Our tour guide met us at Venice’s Marco Polo Airport (the famous explorer was from Venice), where we then took a boat across The Grand Canal and through several narrow city canals before disembarking for our hotel.
Venice has no cars and is completely reliant on boat travel. We’ll discuss this more in our feature segments about Venice.
The moment I saw Venice I fell in love with the gorgeous historical Byzantine – Gothic and pure Venetian architecture. The waters are the deepest blue green as gondolas pass by. The city is highly walkable – albeit with a lot of stairs (watch your step)…narrow bridges and winding roads connect the over 100 islands to form ‘Venice’
We stayed at the wonderful Hotel Giorgione – a gorgeously appointed hotel in a 14th-century building.
- Named after the famous Venetian painter, Giorgione, the hotel’s decor is authentic Venetian. Elegant Venetian glass chandeliers are found through the building…the lobby and gathering rooms invite you into someone’s beautiful home.
- The Hotel Giorgione includes a delicious breakfast of pastries, cappuccino and American style eggs and bacon.
Starving after the long trip, we dined da Rina Trattoria. I indulged in a glass of Malbec with my gluten free pasta.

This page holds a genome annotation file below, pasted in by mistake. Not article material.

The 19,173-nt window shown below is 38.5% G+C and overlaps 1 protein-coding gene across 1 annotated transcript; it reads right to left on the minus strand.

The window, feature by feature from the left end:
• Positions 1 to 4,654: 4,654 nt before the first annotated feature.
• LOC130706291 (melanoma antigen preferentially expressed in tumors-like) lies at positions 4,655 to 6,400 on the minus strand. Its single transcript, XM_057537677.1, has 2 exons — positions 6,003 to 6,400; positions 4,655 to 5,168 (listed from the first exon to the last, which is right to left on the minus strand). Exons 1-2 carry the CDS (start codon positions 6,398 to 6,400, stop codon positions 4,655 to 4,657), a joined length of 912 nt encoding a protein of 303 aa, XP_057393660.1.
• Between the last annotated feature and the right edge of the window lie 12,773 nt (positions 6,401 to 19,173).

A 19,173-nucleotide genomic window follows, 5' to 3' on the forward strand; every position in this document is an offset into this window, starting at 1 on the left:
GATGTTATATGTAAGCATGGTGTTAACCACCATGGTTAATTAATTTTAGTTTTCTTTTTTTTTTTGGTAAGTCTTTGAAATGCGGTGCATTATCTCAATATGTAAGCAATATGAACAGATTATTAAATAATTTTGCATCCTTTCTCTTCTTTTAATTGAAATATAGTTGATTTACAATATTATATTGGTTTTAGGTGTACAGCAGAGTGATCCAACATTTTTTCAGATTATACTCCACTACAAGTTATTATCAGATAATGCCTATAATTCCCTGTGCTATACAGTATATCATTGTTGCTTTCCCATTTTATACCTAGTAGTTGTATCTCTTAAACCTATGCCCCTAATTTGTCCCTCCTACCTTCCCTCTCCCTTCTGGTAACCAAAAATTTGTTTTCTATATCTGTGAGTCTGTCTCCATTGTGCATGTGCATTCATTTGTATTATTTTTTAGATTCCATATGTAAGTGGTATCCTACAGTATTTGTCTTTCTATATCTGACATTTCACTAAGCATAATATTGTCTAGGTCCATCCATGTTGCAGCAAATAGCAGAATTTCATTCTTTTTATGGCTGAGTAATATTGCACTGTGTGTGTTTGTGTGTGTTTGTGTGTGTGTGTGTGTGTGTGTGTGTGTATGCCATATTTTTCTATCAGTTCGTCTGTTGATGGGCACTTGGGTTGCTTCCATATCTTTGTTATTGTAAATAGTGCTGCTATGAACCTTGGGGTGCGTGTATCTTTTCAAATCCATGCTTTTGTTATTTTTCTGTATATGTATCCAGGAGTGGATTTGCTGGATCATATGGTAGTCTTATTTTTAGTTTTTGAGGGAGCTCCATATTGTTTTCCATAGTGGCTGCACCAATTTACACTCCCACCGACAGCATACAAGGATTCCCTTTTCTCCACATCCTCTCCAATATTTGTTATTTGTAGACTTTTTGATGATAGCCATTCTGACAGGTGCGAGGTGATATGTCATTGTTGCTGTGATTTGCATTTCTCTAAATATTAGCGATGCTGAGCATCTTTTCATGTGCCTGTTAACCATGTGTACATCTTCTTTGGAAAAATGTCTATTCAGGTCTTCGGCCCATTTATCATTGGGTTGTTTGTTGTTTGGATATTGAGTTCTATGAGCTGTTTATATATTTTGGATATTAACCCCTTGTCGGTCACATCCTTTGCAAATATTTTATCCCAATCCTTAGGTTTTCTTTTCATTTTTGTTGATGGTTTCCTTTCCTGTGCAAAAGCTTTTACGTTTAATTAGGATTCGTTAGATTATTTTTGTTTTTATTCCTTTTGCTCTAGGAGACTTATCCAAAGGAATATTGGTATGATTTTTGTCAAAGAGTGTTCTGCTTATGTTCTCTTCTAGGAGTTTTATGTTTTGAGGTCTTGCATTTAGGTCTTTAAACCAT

- Pro-tip: Italians are eager to help you find ‘senza glutine’ or gluten free items. Most restaurants offer gluten-free pastas or dishes.
That evening we met the other tour members, who over the next eight days became fast and forever friends.
We enjoyed a ‘Welcome Dinner’ at another nearby Trattoria. The menu of Risotto, Sea Bass and Fresh Pineapple was AMAZING. I usually don’t like Risotto, but this was authentic Italian Risotto and it blew me away – creamy and delicious.
Day Two: Exploring Venice
Our group enjoyed a yummy breakfast at The Hotel Giorgione before meeting a local tour guide to see the sights of Venice. The highlight of the tour for me was exploring St. Mark’s Basilica – one of the grandest churches in the world. Inspired by the Byzantine design, St. Mark’s is the final resting place of Gospel writer St. Mark…we’ll dig into the details of St. Mark’s in a future post…
The tour also included:
- The Rialto Bridge
- Bridge of Sighs
- Doge’s Palace
- Glass-blowing demonstration
Unfortunately my afternoon crashed when I tripped on a large step leaving lunch. Venice is full of unexpected steps and stairs…it is easy to get distracted by the beauty – but watch your step.
I ended up spraining my ankle, but thankfully the local Pharmacy (doctor in house) gave me some medicine and I was able to walk decently the rest of the week (with a bandage)
As the Italians say – “allora’
Day Three: Florence – the seat of The Renaissance
- We took boats to the mainland to board the tour bus, which drove us from Venice to Florence
- the drive was about three hours and included gorgeous scenery including a view of the Italian Alps (Dolomites), Appennine Mountains and a bit of Tuscany